|Airdate||January 31, 2009|
Frederick Douglass launched in BrainPOP Social Studies January 31, 2009.
Moby brings Tim his finished autobiography, but upon reading it, Tim discovers that he really just copied out Frederick Douglass's autobiography.
- Frederick Douglass’s birth name was Frederick Augustus Washington Bailey. He changed it after he escaped from slavery, to prevent his old owners from finding and capturing him. The name “Douglass” was taken from a poem by Scottish author Walter Scott.
- Although Douglass never knew who his father was, he suspected that it was Aaron Anthony, the white man who owned his mother.
- Douglass participated in the 1848 Seneca Falls convention, the first women’s rights convention held in the United States.
- In 1872, Douglass was nominated for vice president by the Equal Rights Party, which nominated feminist Victoria Woodhull for President. Douglass did not campaign for office or even acknowledge that he’d been nominated.
- Douglass did not officially become a free man until 1845. That year, a group of friends in Great Britain raised money to pay off his original owners. The necessary sum was $710.96.
- During the 1850s, Douglass’s home in Rochester, NY became a major stop on the Underground Railroad, and Douglass fed and sheltered hundreds of escaped slaves who were attempting to reach freedom in Canada.
- The Washington, D.C. home where Frederick Douglass lived from 1877 to his death is now a National Historic Site (pictured). It includes a museum dedicated to his legacy and is open all year round.
Here are some quotations from the speeches and writings of Frederick Douglass.
"The life of the nation is secure only while the nation is honest, truthful, and virtuous."
“Without a struggle, there can be no progress.”
“No man can put a chain about the ankle of his fellow man without at last finding the other end fastened about his own neck.”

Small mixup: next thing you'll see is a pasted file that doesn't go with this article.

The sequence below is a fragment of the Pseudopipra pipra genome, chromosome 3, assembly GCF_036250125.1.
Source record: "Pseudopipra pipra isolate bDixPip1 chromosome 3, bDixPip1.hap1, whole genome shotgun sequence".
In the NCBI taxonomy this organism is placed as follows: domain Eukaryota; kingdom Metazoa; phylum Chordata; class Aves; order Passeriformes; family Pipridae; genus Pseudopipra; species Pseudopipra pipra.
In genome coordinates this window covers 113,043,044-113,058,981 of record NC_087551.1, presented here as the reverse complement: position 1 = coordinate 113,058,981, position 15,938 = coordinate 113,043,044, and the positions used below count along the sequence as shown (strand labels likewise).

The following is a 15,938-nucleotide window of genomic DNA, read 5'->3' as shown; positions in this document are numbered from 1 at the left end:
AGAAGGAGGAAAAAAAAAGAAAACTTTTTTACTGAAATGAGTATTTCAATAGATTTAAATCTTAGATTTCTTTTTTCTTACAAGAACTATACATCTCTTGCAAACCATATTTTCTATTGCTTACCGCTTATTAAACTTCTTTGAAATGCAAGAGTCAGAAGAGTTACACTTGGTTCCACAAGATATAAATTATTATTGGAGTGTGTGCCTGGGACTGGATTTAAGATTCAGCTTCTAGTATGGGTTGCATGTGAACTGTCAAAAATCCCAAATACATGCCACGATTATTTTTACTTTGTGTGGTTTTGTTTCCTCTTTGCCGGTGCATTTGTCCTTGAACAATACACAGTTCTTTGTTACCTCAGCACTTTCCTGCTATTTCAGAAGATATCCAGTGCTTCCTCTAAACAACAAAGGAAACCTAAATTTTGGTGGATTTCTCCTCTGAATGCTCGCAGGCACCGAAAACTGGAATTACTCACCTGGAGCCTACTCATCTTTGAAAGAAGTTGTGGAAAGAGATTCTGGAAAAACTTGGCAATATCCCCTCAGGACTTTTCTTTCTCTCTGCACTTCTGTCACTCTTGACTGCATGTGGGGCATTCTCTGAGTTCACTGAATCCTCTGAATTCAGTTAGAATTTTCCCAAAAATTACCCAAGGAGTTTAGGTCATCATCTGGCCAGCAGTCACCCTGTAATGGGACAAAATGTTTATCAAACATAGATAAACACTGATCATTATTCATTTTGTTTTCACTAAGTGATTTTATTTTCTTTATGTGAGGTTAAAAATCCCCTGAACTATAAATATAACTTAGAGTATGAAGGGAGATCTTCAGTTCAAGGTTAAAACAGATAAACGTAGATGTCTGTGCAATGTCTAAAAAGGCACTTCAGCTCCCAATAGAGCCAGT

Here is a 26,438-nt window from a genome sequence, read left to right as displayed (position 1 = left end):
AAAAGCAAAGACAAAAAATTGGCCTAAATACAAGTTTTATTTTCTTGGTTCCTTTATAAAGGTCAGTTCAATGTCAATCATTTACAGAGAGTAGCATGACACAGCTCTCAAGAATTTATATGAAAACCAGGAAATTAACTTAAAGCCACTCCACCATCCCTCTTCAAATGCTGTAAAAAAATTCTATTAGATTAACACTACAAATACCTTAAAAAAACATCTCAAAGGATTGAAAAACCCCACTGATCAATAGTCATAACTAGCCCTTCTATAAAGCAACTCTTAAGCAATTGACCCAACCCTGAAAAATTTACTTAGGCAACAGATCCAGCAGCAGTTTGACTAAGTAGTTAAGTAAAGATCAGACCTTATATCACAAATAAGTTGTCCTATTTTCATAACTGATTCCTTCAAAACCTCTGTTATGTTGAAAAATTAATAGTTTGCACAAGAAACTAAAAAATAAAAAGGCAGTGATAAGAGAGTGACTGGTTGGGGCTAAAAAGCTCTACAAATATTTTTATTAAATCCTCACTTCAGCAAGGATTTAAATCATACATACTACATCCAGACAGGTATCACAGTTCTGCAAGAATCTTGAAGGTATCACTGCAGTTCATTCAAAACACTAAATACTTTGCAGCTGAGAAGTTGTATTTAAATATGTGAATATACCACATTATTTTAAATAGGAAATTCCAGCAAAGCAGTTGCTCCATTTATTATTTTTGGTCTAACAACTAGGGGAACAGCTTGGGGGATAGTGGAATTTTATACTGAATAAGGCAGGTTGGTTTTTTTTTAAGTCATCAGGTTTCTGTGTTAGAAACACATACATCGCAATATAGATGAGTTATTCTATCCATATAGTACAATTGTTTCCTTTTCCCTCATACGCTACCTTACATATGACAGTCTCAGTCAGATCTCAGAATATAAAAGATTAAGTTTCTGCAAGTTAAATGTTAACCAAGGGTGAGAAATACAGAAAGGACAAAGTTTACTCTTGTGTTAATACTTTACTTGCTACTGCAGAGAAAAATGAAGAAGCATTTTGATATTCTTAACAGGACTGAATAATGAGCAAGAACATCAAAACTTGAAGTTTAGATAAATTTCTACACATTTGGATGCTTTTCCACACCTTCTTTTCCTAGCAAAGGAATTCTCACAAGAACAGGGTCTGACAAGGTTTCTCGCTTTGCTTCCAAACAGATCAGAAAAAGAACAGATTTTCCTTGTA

“Woman should have every honorable motive to exertion which is enjoyed by man, to the full extent of her capacities and endowments…Nature has given woman the same powers, and subjected her to the same earth, breathes the same air, subsists on the same food, physical, moral, mental and spiritual. She has, therefore, an equal right with man, in all efforts to obtain and maintain a perfect existence.”
“[The identity of my father] is shrouded in a mystery I have never been able to penetrate. Slavery has no use for either fathers or families, and its laws do not recognize their existence in the social arrangements of the plantation.”
“What, to the American slave, is your Fourth of July? I answer: a day that reveals to him, more than all other days in the year, the gross injustice and cruelty to which he is the constant victim.”
“Where justice is denied, where poverty is enforced, where ignorance prevails, and where any one class is made to feel that society is an organized conspiracy to oppress, rob and degrade them, neither persons nor property will be safe.”
Massachusetts abolitionist William Lloyd Garrison helped launch Frederick Douglass’s career as a lecturer, author, and activist. At first the two were close friends and allies, but a dispute over how slavery should end drove them apart.
Garrison was just 26 years old when he founded a weekly newspaper called The Liberator. Garrison opposed slavery with a tremendous emotional passion; in The Liberator’s first issue, he declared, “I will not equivocate—I will not excuse—I will not retreat a single inch—AND I WILL BE HEARD.”
Garrison became Douglass’s mentor almost as soon as the two met in 1841. But soon, Douglass began disagreeing with some of Garrison’s more radical views.